Then, on the other hand, there’s the position that what Hillary said was wrong. Within that rubric, there’s a first position — that the comment was simply a gaffe, brought about by fatigue, etc. But if that’s the case, how is it that she came to make almost exactly the same comment to TIME magazine back in March? And looking at her remark yesterday — “We all remember Bobby Kennedy was assassinated in June in California” — it’s noteworthy that she doesn’t mention that he was killed after winning a contested primary . . . she simply notes that he was assassinated.

That leaves one final possibility: That she thought there was some strategic advantage in playing on the fears about Obama’s safety, suggesting that it’s to the benefit of the Democratic Party for her to stay in the race, in case the unthinkable (except to her, apparently) happens. It’s a contemptible maneuver, but is there anyone out there who really doesn’t believe that either of the Clintons are capable of such a calculation? It’s worth noting that Senator Clinton is a bright woman; her remarks weren’t the result of an unexpected debate question (a la the Spitzer/illegal immigrant debacle) or a spontaneous attempt at humor (a la Huckabee). They came in front of an editorial board, answering a question she surely had anticipated.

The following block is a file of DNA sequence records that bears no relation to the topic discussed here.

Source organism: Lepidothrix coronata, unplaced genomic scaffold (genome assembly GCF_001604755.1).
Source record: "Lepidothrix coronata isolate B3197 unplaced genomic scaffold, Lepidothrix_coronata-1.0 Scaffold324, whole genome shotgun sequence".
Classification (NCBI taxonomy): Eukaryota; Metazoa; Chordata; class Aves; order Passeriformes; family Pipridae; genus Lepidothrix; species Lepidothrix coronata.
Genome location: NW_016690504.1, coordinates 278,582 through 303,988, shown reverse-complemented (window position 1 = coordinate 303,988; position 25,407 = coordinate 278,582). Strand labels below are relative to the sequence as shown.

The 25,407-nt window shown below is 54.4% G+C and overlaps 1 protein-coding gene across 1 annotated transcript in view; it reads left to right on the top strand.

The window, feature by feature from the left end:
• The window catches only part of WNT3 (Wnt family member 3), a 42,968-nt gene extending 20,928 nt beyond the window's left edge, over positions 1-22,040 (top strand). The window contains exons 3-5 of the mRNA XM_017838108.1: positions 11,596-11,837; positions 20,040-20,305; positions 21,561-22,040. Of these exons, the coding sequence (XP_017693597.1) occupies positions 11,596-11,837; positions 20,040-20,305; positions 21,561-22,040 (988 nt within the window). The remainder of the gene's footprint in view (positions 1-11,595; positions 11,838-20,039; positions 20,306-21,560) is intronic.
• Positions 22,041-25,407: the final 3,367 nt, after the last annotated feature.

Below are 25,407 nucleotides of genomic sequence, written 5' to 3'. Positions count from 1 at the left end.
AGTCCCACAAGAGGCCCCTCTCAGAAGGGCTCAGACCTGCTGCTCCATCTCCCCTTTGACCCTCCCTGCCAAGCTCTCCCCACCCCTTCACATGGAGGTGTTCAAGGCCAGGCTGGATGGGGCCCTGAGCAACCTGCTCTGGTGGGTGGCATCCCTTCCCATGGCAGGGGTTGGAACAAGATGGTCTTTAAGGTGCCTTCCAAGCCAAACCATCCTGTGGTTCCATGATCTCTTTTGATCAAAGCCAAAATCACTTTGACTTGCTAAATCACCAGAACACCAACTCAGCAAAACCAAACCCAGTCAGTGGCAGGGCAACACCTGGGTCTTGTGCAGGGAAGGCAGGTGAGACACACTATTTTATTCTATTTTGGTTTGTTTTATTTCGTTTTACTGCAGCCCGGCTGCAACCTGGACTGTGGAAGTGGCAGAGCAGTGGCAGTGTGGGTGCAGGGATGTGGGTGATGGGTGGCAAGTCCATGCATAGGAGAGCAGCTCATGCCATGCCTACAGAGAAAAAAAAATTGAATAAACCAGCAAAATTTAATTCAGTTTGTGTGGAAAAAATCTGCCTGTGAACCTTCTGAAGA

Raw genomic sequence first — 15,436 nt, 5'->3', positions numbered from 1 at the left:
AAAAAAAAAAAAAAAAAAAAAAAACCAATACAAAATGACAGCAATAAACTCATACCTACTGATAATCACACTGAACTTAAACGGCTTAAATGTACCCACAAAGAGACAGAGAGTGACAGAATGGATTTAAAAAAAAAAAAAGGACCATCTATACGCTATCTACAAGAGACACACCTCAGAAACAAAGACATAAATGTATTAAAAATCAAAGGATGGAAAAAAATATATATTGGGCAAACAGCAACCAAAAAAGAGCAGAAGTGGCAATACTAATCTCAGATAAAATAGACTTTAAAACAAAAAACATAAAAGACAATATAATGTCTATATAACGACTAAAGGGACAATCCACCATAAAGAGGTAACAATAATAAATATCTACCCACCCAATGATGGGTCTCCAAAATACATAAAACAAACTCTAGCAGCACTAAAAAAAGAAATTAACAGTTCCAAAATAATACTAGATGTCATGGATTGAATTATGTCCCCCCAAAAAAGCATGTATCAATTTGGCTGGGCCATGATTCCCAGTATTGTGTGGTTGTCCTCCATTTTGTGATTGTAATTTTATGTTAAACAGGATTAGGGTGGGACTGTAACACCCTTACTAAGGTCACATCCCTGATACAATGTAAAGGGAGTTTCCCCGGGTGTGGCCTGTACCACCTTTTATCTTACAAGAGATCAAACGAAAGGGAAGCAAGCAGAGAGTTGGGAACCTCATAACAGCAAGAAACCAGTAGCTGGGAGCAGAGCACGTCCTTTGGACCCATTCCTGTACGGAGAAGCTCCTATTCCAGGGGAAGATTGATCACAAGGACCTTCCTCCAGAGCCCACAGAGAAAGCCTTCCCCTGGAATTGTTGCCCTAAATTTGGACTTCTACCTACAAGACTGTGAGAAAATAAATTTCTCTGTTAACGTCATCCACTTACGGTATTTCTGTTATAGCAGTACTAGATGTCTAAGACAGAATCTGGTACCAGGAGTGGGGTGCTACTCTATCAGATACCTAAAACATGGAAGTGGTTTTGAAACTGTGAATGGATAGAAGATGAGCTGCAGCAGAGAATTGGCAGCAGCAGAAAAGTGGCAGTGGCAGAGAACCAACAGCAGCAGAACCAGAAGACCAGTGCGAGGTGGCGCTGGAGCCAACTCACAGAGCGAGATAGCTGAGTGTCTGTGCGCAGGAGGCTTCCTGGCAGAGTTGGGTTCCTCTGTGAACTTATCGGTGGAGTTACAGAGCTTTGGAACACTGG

And this is exactly what I suggested here yesterday — if the rumors are true that Clinton is angling for second place on the Democratic ticket, she sure ain’t gettin’ it now:

Obama staffers have quietly dismissed the possibility of a joint ticket even as it has gained traction with high-profile Clinton backers, including former New York Gov. Mario Cuomo, Pennsylvania Gov. Ed Rendell and California Sen. Dianne Feinstein.

But the dust-up over the RFK remarks could seriously jeopardize whatever chances she may have had, Democratic strategists and others said.

“My jaw just dropped — I think she just basically shattered her hopes of being named as vice-president,” said New York State Sen. Bill Perkins (D-Harlem), one of Obama’s top backers in Clinton’s home state. “To use example of an assassination I think leads one to believe that she may be talking about something unfortunate happening to Barack Obama. Couple that with the other remarks she made recently about winning the white vote and her husband’s statements and I’d say something is seriously amiss,” Perkins said.

It really does kind of put you out of the running for the vice-presidency when you hint at the possibility that the person above you on the ticket might be assassinated.

Cross-posted at Comments from Left Field.

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One Comment on “Clinton Is Her Own Worst Enemy”

  1. […] Cross-posted at Liberty Street. Share and Enjoy: These icons link to social bookmarking sites where readers can share and discover new web pages. […]